By Sean Taylor
There is a sudden danger to approaching a mirage with open arms. The best practice I have found when dealing with an illusion is to question everything, lest one be ensnared in a loss of reality. So why is it, that when I entered the Tortona Big Top on the point of Alameda, I retired my insight, and left open my eyes? Simple: everyone knows a fool has much more fun at the circus than a skeptic.
“The Soiled Dove,” produced by The Vau De Vire Society, might just be my last glimpse, for a while, at what my foolish mind can fathom when checking its sensibilities at the tent door.
I was therein greeted with a seeming trespass, not upon a place but a time, as the Vaudeville setting played the corners of my mouth through my heart. The early clientele with dinner tickets were spoiled with bits of indulgence. If it wasn’t salmon bruschetta with capers and golden raisins, it was eggplant bisque with lemon and parsley served in endless miniature mugs as if tending to a savory tea pre-party. The jovial nature of the opening crowd bounced up and down the bar line that served four signature cocktails and crates of champagne by the bottle.
The first course for the dinner portion, a stone fruit salad with lemon balm and tea leaf sauce paired well with a man doing handstands on awkwardly stacked chairs. My jaw, already hanging low at the spectacular fashion of circus antics, easily welcomed the main course of slow cooked pastrami with corn grits. As dawn approached and the bay wind began to whip the tent, the dinner closed out with a chocolate custard with marshmallow and cinnamon cracker crumbs.
Within the forbidding shackles of night the crowd filled up and began hooting and hollering at every sight of aggression against gravity and normalcy. The hair had gone up and the ties came loose with the barman’s whiskey pours. There is a shock to the senses that surround sound in a circus tent can bring. The orchestra, or Jazz Mafia Musicians, were raised and ever awake on the roof of a faux building to the left of the stage. They played loud brass that demanded attention and never asked. For the next three hours I felt greedy with all the corruption I deemed worth keeping. Amidst aerialists that made me want my pilots license, I found great joy in bearing witness to crimes committed by men in suits and women in corsets.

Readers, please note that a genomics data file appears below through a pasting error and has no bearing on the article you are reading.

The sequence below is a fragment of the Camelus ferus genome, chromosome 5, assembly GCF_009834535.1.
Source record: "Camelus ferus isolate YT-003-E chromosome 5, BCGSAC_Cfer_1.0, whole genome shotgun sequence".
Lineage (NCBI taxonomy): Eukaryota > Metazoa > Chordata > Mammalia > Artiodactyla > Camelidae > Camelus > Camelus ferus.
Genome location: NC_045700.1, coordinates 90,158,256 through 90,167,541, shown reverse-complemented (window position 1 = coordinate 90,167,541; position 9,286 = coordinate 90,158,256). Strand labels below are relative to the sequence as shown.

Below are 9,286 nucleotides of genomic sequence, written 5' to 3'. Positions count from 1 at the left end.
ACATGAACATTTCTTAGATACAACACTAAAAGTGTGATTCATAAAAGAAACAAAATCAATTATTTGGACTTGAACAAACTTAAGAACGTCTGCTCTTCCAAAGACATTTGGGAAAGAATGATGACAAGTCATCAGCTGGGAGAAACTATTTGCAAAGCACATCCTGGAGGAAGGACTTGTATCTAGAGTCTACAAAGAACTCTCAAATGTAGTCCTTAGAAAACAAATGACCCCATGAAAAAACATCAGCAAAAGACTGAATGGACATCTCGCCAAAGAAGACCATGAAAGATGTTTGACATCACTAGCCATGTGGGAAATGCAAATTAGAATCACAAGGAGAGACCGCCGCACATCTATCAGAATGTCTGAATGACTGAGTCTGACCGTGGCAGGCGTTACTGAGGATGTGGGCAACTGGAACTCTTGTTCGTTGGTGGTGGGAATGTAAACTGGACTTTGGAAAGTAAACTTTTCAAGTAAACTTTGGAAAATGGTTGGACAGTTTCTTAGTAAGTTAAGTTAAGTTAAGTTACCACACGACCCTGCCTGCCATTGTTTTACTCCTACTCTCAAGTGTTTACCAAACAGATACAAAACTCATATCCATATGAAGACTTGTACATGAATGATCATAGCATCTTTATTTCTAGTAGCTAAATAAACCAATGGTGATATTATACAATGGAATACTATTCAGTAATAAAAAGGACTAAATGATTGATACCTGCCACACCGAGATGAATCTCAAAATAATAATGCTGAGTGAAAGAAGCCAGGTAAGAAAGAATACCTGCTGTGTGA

If the legend of the Barbary Coast is haunting San Francisco then “The Soiled Dove” is raising and exercising that very ghost. This invocation came complete with a cameo by the famed prophet Emperor Norton who famously commanded the Bay Bridge’s existence a hundred years before its production, at a time when the notion was deemed preposterous. The show does very well to leap from stage to center round then back upon the bar. Without arranged seating the freedom to roam leaves the audience with a stolen sense of engagement. “The Soiled Dove” succeeded in building a small lascivious town, and as it razed my boundaries I collected my citizenship with my admittance ticket.
“The Soiled Dove” plays at The Tortona Big Top in Alameda through July 1st. For further information, click here.
Rating: ***1/2 (For an explanation of TheatreStorm’s rating scale, click here.)
Clown: Angela Mae Thompson. Acrobat: Brandon Kazen-Maddox. Straps: Cassandra Cornell. Straps: Danielle Sexton. Contortionist: Dwoira Sheffer. Aerial Rope: Eka Malboeuf. Contortionist: Elliot Gittlesohn. Lyra and Hoops: Erin Shrader. Cyr Wheel: Jacob Haslem. Emcee and Accordion: Jasper Patterson. Burlesque: JB Locklear. Juliano Wade. Ensemble + Can-can: Kelsy Hiyakumoto. Pole + Can-can: Kirsten Gerding. Aerial Silks: Kristin Robson. Chair Dance + Can-can: Leah Colecchia. Margaret Powers. Chair Balancing: Mathew Methner. Acro-balancing: Miguel Balderrama. Natalie Briggs. Rebecca Feller. Acrobat + Sword balancing: Stephania Lindsay. Lyra Contortionist: Stephanie Bailey. Sharpshooter: Victoria Nicolson.
Jazz Mafia Musicians
Adam Theis. Chris Paxton. Edward Raven. Shaina Evoniuk. Katy Stephan
Food provided by “Work of Art Catering.”